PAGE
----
When treatment scandals emerge, confidence in our health system is shaken, whatever the undoubted skill and dedication of most staff working in the service.
However, the public is now understandably worried about the level of safeguards in place to prevent avoidable patient harm in our maternity services. Over the past few years we have had the missed miscarriage controversy, the Savita Halappanavar scandal and now the Portlaoise infant deaths.
While we are assured that the maternity service is safe, people now need a better guarantee of this.
For a start, we could do with more transparency. Portlaoise is one of seven maternity units in the country that do not publish an annual report with their clinical results.
Despite recent assurances about hospital safety records following infant deaths at Portlaoise and Mount Carmel hospitals, the national perinatal mortality figures do not name maternity units so that the public can compare their clinical results.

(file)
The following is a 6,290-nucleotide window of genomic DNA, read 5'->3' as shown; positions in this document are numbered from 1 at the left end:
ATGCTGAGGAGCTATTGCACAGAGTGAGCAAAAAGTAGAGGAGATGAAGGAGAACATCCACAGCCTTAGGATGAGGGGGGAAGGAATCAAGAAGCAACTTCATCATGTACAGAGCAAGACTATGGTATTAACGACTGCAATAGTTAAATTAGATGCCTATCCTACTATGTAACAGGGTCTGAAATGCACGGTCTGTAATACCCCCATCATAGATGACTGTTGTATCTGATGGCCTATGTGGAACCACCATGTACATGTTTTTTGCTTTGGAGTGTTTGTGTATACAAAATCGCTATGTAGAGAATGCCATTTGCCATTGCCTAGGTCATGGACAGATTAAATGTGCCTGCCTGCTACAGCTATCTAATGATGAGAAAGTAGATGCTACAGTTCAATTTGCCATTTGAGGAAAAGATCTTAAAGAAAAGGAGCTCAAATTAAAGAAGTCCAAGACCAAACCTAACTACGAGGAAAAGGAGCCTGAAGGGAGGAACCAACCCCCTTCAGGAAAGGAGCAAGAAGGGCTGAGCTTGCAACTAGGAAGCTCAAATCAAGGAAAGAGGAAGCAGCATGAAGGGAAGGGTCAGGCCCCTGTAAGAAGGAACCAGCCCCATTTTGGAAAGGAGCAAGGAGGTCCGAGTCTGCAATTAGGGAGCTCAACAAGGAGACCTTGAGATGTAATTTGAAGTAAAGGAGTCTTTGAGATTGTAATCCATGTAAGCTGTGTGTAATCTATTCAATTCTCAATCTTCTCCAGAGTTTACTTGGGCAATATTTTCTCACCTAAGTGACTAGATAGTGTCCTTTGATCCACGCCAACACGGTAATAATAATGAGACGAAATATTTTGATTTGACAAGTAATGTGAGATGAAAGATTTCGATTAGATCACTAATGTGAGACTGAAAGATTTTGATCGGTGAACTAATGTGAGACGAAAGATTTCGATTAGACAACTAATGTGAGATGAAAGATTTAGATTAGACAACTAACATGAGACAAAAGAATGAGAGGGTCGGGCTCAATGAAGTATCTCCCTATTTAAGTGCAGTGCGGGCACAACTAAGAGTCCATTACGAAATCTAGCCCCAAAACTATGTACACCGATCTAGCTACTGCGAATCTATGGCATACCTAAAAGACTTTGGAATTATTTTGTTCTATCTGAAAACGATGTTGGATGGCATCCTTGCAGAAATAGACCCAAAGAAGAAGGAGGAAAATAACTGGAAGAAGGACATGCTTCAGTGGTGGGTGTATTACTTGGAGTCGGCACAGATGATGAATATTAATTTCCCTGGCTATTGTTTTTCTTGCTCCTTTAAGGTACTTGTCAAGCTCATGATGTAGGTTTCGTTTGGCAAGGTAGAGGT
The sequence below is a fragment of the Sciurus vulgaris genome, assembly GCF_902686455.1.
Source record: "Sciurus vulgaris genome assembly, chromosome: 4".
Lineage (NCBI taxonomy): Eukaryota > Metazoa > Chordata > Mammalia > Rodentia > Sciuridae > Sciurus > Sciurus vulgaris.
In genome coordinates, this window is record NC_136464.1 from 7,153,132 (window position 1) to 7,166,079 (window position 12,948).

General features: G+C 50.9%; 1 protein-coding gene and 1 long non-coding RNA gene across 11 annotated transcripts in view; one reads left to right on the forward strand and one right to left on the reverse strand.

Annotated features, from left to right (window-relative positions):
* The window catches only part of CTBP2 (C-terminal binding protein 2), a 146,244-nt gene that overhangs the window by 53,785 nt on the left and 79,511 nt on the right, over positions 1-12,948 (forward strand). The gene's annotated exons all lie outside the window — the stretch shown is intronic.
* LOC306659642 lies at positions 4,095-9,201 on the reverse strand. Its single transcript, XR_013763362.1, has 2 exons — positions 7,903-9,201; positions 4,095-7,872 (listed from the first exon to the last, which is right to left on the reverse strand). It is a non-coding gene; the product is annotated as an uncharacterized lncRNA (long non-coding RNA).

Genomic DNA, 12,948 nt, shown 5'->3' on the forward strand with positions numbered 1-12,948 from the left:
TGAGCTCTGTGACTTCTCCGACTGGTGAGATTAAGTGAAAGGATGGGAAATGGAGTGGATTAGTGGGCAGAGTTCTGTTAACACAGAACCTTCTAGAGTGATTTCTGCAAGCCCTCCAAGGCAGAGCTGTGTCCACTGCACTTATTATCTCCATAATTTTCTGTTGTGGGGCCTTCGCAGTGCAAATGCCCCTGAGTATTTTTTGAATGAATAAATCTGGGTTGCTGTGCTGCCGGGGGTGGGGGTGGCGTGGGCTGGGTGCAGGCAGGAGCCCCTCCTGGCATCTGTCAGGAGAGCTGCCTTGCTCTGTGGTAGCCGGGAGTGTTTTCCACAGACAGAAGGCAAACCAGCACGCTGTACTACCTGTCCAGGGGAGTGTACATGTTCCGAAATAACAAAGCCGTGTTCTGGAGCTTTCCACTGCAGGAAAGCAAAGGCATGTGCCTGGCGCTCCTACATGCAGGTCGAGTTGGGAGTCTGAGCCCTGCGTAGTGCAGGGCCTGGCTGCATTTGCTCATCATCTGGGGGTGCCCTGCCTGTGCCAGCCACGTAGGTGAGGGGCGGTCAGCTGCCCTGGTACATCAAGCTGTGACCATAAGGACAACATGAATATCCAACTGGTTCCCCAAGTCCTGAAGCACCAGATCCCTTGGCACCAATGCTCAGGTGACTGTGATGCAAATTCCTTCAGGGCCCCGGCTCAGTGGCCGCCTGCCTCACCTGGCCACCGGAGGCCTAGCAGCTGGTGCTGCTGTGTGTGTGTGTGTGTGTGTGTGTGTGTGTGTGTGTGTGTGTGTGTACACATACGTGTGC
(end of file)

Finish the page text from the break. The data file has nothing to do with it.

If the public isn't informed about the detailed clinical outcomes from every maternity unit in the country, how can the HSE and professional bodies be sure that their message about safe maternity care will be believed by everyone?
The public needs to be told what the infant death rates are, along with details of deaths that occur, in every maternity unit in the country.
In the meantime, we await the report of the Chief Medical Officer into the Portlaoise deaths. This may well need to be followed up by another independent HIQA inquiry.
And the planned national review of maternity services, called for by HIQA after the Halappanavar case, cannot come quickly enough.
Such reviews will undoubtedly make numerous recommendations on providing safer, better care. Ultimately, these recommendations will have little effect unless we have a proper enforcement regime.
Health Minister James Reilly has promised a hospital licensing system, whereby hospitals which do not meet specific standards will face sanctions, including, presumably, potentially losing their licence to treat patients.
The Minister has talked about such a system for some time - he needs to act on it now.
Public in the dark on maternity safety